Floriade celebrated three decades last year with an edition that needed, like every year, to reaffirm its place as one of Canberra's premier calendar festivals.
Visitor numbers were up, but they didn't make up all the ground lost on the 2014 peak. In fact, attendance was down 47,895 on that year. Apart from 2016, the crowd walking through Commonwealth Park's gates last spring was the lowest in six years.
A wet start to the month-long festival didn't help it, despite a number of other changes last year as it ran with the theme "rejuvenation". Events should reinvent themselves each year, but Floriade has been thought in recent times to be particularly tired-looking. Lower crowd figures aside, the ACT government still marks Floriade a "signature" event for the "short-to-medium" term in its new events strategy, so its status seems assured for some time at least.
A budget bungle pouring an extra $1.2 million into the event last year appears to vindicate the government decision to alter Floriade's course and find contractors to run it in 2018. The overspend may be another symptom of the malaise afflicting one of Canberra's major - and most renowned - national events. It also shows the government, somehow, lost its capacity to run the festival with financial discipline.
The blow-out was an error made possible by multiple other mistakes, an audit reveals. Most attention-grabbing, and perhaps relatable for the less computer literate, is a spreadsheet error that may have misrepresented the true budget for the festival. If $1.2 million in overspending can be explained even in part by a calculation error from an Excel user, that's indeed troubling. The spreadsheet mistake itself is less disturbing than the fact the error could be carried through the organisation running Floriade without anyone asking questions, or discovering the fault and correcting it.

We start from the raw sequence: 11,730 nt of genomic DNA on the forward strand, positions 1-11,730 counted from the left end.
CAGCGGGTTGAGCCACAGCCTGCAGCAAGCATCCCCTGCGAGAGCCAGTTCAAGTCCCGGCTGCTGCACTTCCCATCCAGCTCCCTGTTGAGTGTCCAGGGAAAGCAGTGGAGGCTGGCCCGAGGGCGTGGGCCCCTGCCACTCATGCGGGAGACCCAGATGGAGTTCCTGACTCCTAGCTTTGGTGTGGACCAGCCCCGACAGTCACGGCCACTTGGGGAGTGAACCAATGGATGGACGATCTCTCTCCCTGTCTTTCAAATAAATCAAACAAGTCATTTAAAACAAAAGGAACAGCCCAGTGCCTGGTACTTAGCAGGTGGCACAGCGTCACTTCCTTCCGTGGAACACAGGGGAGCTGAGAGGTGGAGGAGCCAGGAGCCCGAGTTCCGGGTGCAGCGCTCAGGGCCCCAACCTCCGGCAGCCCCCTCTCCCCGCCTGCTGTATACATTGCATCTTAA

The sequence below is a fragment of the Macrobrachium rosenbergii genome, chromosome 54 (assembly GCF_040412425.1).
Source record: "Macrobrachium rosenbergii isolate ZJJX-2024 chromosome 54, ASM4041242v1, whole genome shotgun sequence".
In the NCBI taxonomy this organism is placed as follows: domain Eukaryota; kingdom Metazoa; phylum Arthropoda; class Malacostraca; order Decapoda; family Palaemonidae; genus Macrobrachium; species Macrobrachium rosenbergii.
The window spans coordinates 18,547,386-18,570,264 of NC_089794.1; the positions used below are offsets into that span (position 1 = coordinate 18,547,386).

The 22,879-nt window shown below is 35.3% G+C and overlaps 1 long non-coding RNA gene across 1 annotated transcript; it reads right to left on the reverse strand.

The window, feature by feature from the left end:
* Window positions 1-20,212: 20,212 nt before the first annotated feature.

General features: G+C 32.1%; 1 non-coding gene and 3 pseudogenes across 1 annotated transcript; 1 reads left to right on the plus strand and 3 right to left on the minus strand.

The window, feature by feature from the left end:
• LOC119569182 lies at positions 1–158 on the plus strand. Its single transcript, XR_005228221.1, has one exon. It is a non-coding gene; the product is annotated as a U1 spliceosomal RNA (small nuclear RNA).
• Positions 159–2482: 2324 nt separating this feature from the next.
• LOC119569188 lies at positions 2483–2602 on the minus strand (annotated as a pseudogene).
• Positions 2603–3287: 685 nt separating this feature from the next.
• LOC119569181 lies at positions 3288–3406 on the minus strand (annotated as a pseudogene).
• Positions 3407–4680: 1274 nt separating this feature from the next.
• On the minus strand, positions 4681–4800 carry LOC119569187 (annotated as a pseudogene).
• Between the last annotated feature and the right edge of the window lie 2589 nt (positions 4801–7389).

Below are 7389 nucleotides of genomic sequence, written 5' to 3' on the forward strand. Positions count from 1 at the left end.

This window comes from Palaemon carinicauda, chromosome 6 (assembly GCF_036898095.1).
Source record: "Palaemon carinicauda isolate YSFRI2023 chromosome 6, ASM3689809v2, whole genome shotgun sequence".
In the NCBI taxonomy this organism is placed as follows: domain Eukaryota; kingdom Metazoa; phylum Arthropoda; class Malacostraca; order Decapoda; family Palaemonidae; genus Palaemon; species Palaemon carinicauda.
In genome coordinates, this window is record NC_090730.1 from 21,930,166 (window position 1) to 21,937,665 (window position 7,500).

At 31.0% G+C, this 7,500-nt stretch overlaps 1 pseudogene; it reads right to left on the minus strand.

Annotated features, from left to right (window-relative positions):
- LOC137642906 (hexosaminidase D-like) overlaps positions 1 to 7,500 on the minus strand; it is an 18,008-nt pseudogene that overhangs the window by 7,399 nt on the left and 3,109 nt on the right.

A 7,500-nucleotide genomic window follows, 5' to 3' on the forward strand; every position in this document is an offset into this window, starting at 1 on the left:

Audit firm Protiviti put the bungle down to other problems, too. The event lacked a contracts register and appropriate procurement activities and controls. There was inadequate contract management and few contracts in place for significant expenditure. Payments were made outside of contracted amounts. There were unsigned contracts or memorandums of understanding, no event-specific financial reporting, and a lack of reconciliation and review of revenue sources.
Easy to see, then, why Floriade in 2017 not only surpassed its budget, but did so by more than $1 million. Discipline was obviously lax and the safeguards weren't in place to stop cost overruns. The victim in this is not only those paying for the event, but Floriade itself, and the territory it's meant to draw visitors to.
The lessons from the episode appear to have been learnt as the government moves to prevent a repeat. Whether Floriade will be helped by a new senior executive position to oversee events, and more rigorous staff training in procurement and contract management, will be evident in the balance sheet following the next edition in October.
As embarrassing as the blow-out is, Canberra may also take this as a chance to speed up the festival's renewal. A new team will deliver Floriade 2018, including an external event executive director and events firm Visabel, which has signed a $150,000 contract to run the festival and plan for the 2019 event.
This could be the bungle that helped turned around Floriade and its wilting crowd figures. If not, it may not find itself on the government's list of "signature" events far into its fourth decade.